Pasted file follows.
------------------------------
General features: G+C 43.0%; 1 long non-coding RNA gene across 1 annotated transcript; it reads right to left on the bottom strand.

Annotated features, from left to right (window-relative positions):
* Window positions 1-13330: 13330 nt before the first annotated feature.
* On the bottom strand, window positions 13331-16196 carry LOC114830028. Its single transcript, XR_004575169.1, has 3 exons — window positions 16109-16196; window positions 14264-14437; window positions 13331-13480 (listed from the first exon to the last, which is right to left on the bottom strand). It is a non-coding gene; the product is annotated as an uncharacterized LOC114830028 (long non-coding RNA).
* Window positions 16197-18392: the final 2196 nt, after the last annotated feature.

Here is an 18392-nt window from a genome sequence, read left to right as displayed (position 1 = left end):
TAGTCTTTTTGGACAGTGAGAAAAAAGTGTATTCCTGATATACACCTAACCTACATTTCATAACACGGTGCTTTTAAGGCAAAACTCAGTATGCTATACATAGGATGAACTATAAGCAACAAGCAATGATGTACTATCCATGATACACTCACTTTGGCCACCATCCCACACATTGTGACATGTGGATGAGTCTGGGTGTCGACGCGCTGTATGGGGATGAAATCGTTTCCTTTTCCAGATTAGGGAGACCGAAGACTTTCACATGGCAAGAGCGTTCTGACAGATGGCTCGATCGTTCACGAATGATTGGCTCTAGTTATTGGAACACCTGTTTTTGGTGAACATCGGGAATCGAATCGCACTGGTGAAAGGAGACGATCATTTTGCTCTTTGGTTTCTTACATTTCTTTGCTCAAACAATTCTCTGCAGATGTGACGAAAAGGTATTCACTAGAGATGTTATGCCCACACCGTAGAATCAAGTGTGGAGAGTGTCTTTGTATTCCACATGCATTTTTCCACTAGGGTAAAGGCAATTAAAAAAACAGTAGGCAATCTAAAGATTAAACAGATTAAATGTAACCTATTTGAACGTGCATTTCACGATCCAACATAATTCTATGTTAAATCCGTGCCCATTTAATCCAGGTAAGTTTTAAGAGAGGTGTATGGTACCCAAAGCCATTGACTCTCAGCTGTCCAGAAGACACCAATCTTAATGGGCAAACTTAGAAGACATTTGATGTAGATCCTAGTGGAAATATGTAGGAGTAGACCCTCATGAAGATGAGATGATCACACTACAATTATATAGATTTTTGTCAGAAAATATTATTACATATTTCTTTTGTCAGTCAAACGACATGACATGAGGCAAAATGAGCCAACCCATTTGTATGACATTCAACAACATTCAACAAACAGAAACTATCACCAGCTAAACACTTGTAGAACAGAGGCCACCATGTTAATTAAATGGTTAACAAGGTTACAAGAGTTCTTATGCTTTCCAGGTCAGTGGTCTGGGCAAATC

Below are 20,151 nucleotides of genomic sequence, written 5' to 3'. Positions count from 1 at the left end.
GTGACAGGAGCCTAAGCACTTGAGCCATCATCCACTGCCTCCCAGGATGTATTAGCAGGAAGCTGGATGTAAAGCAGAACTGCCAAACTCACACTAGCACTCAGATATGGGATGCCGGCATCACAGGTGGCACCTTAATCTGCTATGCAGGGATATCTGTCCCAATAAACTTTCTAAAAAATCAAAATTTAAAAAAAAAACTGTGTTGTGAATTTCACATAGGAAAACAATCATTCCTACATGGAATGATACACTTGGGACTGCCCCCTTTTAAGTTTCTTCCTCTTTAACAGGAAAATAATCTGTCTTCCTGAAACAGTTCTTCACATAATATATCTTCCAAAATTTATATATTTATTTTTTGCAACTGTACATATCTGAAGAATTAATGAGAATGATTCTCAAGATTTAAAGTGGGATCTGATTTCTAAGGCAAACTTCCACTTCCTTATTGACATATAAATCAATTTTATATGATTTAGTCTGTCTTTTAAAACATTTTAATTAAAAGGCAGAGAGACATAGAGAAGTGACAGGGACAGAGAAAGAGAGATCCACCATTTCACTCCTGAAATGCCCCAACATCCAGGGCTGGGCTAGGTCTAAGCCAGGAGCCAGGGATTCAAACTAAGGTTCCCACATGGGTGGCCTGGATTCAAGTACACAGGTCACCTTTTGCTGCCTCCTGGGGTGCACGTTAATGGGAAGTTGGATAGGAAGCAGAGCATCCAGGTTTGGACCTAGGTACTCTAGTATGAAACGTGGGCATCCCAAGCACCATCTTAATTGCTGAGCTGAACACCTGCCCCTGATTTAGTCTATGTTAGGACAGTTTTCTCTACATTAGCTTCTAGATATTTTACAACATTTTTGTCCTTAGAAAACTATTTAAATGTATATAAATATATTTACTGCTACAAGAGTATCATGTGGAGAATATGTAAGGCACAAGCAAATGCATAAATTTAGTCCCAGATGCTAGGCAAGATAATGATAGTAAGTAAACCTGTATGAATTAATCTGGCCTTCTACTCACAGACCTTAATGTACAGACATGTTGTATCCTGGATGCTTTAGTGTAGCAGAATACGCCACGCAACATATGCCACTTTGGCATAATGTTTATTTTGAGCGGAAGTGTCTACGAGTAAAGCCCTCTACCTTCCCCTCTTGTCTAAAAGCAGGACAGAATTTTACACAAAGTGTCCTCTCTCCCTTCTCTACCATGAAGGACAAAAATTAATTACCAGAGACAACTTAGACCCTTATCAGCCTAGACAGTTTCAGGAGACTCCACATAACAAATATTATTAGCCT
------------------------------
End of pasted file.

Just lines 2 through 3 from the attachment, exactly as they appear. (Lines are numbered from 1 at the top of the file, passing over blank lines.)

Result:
Annotated features, from left to right (window-relative positions):
* Window positions 1-13330: 13330 nt before the first annotated feature.